The teacher who didn’t know anything taught high school math. Whenever a student asked him a question about another subject, he said “I don’t know” and he didn’t. He taught high school math because the answers were in the teachers edition.
He didn’t know the names of the other teachers, the name of the school he taught at, and certainly not the names of any of his students. He called the other teachers “Sir” or “Madam,” the school was “work,” and the students “boys and girls;” collectively, or “young man/lady” individually.
He only ate microwave food because microwave food comes with clear instructions on the package.
When he gets home, he eats his microwaved meal in front of the tv. He watches a channel that doesn’t quite come in.
He sleeps under his mattress, on top of his blankets, while dressed in a coat and shoes.
He named his plant “fluffy” and his cat “slimy. His cat has to eat microwaved food too.
He doesn’t know how to flush his toilet, but his cat, in a rare feline venture into cleanliness, figured it out and flushes it for the man.
When he grades papers, he uses two hand drawings of a chicken and an alligator. Nobody understands what either means.
Whenever he leaves a building he leaves through the fire exit. Somewhere in his dim mind he has associated alarms with the building he just left saying “farewell” to him.
He brushes his hair with a toothbrush, and his teeth with a hairbrush.
He does his dishes in the bathtub, and uses the spray attachment on the sink to bathe.
However, he does play the guitar, but the guitar does not have strings.
The marine’s favorite weapon is a mark 19 chain-fed 40mm high explosive grenade launcher.
He prefers Ansac cognac to hennesey, but doesn’t drink the vsop of either. The cognac is excellent with chocolate. He doesn’t nibble the chocolate and have a couple fingers of the cognac, he eats half the bag and drinks half a bottle, from the bottle.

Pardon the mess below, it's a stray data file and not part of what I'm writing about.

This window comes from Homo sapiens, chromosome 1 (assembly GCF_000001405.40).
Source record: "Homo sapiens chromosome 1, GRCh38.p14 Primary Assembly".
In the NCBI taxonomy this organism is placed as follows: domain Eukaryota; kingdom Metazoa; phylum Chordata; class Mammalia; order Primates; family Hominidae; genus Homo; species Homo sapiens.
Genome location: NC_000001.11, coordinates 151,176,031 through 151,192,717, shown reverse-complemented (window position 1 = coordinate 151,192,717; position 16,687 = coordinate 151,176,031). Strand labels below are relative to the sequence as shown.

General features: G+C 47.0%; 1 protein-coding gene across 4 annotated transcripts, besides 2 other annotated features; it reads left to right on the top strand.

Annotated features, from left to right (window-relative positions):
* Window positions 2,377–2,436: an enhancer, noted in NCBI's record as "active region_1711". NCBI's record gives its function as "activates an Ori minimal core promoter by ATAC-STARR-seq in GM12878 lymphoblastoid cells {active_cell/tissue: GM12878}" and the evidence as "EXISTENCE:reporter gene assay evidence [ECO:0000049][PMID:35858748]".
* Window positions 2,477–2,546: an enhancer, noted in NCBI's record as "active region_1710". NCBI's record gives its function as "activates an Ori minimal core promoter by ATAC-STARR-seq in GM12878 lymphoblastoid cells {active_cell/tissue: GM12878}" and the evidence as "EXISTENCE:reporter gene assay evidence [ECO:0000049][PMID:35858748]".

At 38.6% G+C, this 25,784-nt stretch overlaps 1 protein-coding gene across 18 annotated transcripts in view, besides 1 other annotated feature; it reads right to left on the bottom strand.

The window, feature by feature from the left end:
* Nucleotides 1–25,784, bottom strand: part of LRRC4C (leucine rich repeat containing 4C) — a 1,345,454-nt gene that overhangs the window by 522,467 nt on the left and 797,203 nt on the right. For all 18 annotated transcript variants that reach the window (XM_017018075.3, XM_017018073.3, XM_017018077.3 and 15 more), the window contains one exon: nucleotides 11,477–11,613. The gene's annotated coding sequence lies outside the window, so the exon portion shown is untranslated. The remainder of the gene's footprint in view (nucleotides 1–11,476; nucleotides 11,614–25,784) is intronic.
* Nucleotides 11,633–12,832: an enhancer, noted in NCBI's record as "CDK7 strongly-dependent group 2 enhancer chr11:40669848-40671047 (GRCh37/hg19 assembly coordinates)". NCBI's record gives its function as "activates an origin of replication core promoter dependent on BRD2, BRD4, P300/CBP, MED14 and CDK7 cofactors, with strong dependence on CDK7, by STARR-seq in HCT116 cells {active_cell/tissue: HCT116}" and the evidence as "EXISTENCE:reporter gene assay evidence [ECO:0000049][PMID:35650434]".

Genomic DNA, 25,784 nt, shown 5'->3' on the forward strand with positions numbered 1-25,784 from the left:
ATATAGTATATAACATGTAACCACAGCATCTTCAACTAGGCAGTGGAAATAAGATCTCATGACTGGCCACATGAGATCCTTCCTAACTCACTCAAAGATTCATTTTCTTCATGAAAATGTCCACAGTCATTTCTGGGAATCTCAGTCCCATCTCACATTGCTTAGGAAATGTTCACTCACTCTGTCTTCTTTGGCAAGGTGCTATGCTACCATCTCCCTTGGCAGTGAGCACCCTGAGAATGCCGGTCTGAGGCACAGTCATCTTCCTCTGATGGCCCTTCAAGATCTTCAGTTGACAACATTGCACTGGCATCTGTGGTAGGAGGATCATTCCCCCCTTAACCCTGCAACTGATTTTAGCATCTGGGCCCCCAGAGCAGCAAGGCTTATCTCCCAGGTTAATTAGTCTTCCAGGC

The marine also likes campari, but not as much since they stopped coloring it with crushed beetles.
The marine has an office with paperwork, a computer, a phone, a fax, other marines, and pictures of his nieces.
The marine likes the Mingus album where he plays piano instead of bass, the “Oh my jesus” album.
The marine has read the bible more than once, and the U.S. constitution more times than he can remember.
At night, he sits in his living room, with the windows open, even in winter. His third-floor apartment is always overheated.
If you were to walk by his building, on the other side of the street, and look up and catch a glimpse of him, perhaps you would see him grooving to Mingus, or “tradition” from Fiddler on the roof, or pacing back and forth reading Billy Collins poems, or talking animatedly on the phone with a bottle of cognac in his hand. Your first thought would not be that he is a marine.
The lover feared becoming unpredictable. He set their bedrooms aflame with candles, sought out exotic fruit to share with her, wrote poems, sonnets, letters, and screenplays to her.
He went to the store with the tinted windows and bought things in tubes flavored like pina coladas, raspberry, and “wild grape.”
When winter came, he made two snowmen on her lawn, they were hand in hand.
In the spring he gathered armfuls of flowers and tree blossoms, both their bedrooms shone with fresh color.
In the summer he packed elaborate picnics and they ate at the park, the beach, in the field with the crickets and small jumping insects, in the woods under the embrace of the tall trees.
One summer’s night he gathered many fireflies, half a dozen jars. He hung them from the magnolia tree in her garden, the one where they liked to sit and talk on warmer nights. When she saw them, she became distraught. She covered her face in her hands, cried, and drove off in her car.
He sat there long hours, watching the fireflies zip back and forth in their jars. Like electrons. Like straight-jacketed patients off padded walls.
Half-naked in the woods by the falls.